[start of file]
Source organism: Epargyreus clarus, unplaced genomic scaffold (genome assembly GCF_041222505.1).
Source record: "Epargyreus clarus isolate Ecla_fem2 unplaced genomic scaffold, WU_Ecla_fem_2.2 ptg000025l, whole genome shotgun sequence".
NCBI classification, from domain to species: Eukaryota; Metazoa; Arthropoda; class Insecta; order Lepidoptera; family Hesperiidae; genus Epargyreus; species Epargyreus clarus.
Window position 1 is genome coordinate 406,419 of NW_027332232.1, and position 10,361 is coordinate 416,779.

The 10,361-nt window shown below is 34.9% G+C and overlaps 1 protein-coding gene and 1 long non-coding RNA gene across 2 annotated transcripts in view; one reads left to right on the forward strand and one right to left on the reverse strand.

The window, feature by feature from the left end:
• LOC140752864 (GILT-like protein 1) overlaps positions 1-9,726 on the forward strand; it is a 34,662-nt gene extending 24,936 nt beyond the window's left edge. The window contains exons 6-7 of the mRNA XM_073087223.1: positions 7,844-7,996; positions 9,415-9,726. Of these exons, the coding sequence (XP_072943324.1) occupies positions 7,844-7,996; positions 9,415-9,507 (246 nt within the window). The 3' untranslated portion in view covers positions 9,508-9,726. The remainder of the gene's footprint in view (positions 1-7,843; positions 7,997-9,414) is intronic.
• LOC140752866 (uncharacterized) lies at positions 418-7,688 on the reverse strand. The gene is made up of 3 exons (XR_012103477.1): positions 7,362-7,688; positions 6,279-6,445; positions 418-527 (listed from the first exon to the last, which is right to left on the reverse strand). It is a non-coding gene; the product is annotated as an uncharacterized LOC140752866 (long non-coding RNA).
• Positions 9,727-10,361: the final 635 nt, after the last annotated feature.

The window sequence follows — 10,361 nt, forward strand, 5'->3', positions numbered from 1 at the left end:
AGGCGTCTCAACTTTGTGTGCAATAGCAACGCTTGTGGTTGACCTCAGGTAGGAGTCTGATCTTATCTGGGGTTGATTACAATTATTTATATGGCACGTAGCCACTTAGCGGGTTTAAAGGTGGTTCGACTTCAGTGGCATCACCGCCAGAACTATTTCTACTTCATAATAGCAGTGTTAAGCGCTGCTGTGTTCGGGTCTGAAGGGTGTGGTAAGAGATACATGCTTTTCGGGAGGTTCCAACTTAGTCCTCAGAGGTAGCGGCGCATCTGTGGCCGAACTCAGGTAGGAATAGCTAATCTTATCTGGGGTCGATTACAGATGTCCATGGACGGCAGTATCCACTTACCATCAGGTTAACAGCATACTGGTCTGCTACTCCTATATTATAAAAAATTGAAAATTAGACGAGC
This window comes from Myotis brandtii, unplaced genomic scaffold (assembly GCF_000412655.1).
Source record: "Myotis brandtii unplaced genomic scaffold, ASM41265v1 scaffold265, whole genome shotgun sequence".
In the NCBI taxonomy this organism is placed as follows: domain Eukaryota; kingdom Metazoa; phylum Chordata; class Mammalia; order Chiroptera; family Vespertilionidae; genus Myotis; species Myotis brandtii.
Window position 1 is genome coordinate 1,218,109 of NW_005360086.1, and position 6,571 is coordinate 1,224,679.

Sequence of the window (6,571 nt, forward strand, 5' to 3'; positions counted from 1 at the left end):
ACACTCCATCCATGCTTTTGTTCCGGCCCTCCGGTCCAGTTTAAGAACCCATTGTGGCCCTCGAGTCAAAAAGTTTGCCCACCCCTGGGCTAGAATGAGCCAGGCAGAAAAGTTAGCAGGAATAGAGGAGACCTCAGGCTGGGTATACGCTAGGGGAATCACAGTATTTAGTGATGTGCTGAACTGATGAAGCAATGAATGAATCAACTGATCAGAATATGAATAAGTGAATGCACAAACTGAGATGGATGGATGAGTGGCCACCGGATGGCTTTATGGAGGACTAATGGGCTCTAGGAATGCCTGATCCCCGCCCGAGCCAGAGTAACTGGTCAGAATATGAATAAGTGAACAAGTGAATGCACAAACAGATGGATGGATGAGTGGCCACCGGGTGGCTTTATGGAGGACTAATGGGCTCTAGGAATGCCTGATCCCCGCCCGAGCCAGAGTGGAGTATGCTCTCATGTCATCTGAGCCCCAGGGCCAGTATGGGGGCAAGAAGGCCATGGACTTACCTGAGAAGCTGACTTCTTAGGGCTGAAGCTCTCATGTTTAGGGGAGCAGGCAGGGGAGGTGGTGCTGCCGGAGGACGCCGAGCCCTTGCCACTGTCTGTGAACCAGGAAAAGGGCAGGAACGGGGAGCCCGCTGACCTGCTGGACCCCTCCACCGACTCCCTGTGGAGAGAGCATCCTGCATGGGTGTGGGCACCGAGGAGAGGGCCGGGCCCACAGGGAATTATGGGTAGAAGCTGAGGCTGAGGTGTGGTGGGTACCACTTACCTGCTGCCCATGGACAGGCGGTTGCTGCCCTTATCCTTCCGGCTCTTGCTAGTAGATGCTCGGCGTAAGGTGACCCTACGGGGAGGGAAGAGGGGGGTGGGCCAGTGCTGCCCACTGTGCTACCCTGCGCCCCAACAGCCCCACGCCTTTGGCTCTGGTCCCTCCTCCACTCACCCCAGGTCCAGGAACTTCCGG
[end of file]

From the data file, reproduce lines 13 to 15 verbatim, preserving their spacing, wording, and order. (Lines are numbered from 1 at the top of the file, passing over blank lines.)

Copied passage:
Source record: "Myotis brandtii unplaced genomic scaffold, ASM41265v1 scaffold265, whole genome shotgun sequence".
In the NCBI taxonomy this organism is placed as follows: domain Eukaryota; kingdom Metazoa; phylum Chordata; class Mammalia; order Chiroptera; family Vespertilionidae; genus Myotis; species Myotis brandtii.
Window position 1 is genome coordinate 1,218,109 of NW_005360086.1, and position 6,571 is coordinate 1,224,679.